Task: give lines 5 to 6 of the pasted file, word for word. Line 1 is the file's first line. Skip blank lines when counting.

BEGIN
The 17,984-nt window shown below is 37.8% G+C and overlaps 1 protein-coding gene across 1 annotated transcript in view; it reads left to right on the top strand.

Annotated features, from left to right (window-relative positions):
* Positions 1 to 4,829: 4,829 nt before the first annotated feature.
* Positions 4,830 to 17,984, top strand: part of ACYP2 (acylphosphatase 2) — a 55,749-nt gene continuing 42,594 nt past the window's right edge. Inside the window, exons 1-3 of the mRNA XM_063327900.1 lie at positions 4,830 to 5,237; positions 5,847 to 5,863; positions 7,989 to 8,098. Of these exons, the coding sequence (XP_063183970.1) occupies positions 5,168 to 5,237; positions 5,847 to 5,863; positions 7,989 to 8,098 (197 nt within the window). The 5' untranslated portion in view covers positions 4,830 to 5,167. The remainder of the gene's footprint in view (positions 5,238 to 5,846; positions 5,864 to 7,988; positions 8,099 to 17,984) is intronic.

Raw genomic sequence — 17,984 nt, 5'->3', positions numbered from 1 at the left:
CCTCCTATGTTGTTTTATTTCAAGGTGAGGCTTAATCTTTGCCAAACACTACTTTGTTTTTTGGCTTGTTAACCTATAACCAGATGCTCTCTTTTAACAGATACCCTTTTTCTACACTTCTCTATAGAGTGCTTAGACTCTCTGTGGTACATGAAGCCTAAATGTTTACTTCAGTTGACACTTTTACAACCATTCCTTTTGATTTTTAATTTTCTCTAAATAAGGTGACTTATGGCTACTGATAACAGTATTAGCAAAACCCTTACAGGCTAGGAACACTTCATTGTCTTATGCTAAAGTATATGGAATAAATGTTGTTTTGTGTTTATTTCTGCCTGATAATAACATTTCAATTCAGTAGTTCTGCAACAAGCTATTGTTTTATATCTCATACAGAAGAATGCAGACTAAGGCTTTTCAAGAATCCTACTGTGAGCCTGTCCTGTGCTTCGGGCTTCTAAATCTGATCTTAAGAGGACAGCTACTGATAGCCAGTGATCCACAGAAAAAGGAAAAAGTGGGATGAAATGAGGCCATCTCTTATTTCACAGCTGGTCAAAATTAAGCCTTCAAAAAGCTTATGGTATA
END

Raw genomic sequence — 17,984 nt, 5'->3', positions numbered from 1 at the left:
CCTCCTATGTTGTTTTATTTCAAGGTGAGGCTTAATCTTTGCCAAACACTACTTTGTTTTTTGGCTTGTTAACCTATAACCAGATGCTCTCTTTTAACAGATACCCTTTTTCTACACTTCTCTATAGAGTGCTTAGACTCTCTGTGGTACATGAAGCCTAAATGTTTACTTCAGTTGACACTTTTACAACCATTCCTTTTGATTTTTAATTTTCTCTAAATAAGGTGACTTATGGCTACTGATAACAGTATTAGCAAAACCCTTACAGGCTAGGAACACTTCATTGTCTTATGCTAAAGTATATGGAATAAATGTTGTTTTGTGTTTATTTCTGCCTGATAATAACATTTCAATTCAGTAGTTCTGCAACAAGCTATTGTTTTATATCTCATACAGAAGAATGCAGACTAAGGCTTTTCAAGAATCCTACTGTGAGCCTGTCCTGTGCTTCGGGCTTCTAAATCTGATCTTAAGAGGACAGCTACTGATAGCCAGTGATCCACAGAAAAAGGAAAAAGTGGGATGAAATGAGGCCATCTCTTATTTCACAGCTGGTCAAAATTAAGCCTTCAAAAAGCTTATGGTATA